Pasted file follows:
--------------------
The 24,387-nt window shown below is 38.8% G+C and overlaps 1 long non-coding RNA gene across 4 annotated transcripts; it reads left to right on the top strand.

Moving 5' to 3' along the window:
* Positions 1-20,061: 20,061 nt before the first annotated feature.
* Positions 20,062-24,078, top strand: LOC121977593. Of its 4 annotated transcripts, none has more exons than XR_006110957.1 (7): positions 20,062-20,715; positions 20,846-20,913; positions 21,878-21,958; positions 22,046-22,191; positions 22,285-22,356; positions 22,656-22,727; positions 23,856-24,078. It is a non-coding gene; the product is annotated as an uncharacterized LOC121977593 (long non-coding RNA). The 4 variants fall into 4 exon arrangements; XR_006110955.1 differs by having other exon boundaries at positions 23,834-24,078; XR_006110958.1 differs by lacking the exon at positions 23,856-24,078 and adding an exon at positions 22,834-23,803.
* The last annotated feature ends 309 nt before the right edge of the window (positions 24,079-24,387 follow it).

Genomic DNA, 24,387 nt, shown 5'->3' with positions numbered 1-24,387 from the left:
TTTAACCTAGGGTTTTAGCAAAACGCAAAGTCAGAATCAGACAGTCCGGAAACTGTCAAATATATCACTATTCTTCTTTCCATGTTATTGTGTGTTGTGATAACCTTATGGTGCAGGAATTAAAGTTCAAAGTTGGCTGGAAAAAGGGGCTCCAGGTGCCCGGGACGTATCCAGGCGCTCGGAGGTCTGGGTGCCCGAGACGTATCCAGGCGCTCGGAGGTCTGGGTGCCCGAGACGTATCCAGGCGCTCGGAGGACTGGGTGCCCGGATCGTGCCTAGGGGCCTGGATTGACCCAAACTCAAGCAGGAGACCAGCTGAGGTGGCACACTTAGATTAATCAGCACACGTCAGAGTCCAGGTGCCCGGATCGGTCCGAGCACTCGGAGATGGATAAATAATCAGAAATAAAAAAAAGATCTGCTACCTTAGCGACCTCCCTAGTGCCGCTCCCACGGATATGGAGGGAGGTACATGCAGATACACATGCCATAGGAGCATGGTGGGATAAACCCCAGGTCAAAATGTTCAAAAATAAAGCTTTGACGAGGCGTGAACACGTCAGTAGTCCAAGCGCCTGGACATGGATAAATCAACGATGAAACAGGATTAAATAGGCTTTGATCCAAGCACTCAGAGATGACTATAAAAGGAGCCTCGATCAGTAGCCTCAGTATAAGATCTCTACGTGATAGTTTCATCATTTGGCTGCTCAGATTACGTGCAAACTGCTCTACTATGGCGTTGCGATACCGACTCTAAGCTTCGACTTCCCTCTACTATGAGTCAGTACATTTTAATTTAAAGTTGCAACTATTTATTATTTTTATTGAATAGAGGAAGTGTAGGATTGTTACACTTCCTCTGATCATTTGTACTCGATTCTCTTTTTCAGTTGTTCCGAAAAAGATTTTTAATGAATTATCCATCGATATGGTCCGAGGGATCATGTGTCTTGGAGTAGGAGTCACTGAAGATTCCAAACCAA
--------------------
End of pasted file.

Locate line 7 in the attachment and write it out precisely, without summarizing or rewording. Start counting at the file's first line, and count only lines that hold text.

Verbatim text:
TTTAACCTAGGGTTTTAGCAAAACGCAAAGTCAGAATCAGACAGTCCGGAAACTGTCAAATATATCACTATTCTTCTTTCCATGTTATTGTGTGTTGTGATAACCTTATGGTGCAGGAATTAAAGTTCAAAGTTGGCTGGAAAAAGGGGCTCCAGGTGCCCGGGACGTATCCAGGCGCTCGGAGGTCTGGGTGCCCGAGACGTATCCAGGCGCTCGGAGGTCTGGGTGCCCGAGACGTATCCAGGCGCTCGGAGGACTGGGTGCCCGGATCGTGCCTAGGGGCCTGGATTGACCCAAACTCAAGCAGGAGACCAGCTGAGGTGGCACACTTAGATTAATCAGCACACGTCAGAGTCCAGGTGCCCGGATCGGTCCGAGCACTCGGAGATGGATAAATAATCAGAAATAAAAAAAAGATCTGCTACCTTAGCGACCTCCCTAGTGCCGCTCCCACGGATATGGAGGGAGGTACATGCAGATACACATGCCATAGGAGCATGGTGGGATAAACCCCAGGTCAAAATGTTCAAAAATAAAGCTTTGACGAGGCGTGAACACGTCAGTAGTCCAAGCGCCTGGACATGGATAAATCAACGATGAAACAGGATTAAATAGGCTTTGATCCAAGCACTCAGAGATGACTATAAAAGGAGCCTCGATCAGTAGCCTCAGTATAAGATCTCTACGTGATAGTTTCATCATTTGGCTGCTCAGATTACGTGCAAACTGCTCTACTATGGCGTTGCGATACCGACTCTAAGCTTCGACTTCCCTCTACTATGAGTCAGTACATTTTAATTTAAAGTTGCAACTATTTATTATTTTTATTGAATAGAGGAAGTGTAGGATTGTTACACTTCCTCTGATCATTTGTACTCGATTCTCTTTTTCAGTTGTTCCGAAAAAGATTTTTAATGAATTATCCATCGATATGGTCCGAGGGATCATGTGTCTTGGAGTAGGAGTCACTGAAGATTCCAAACCAA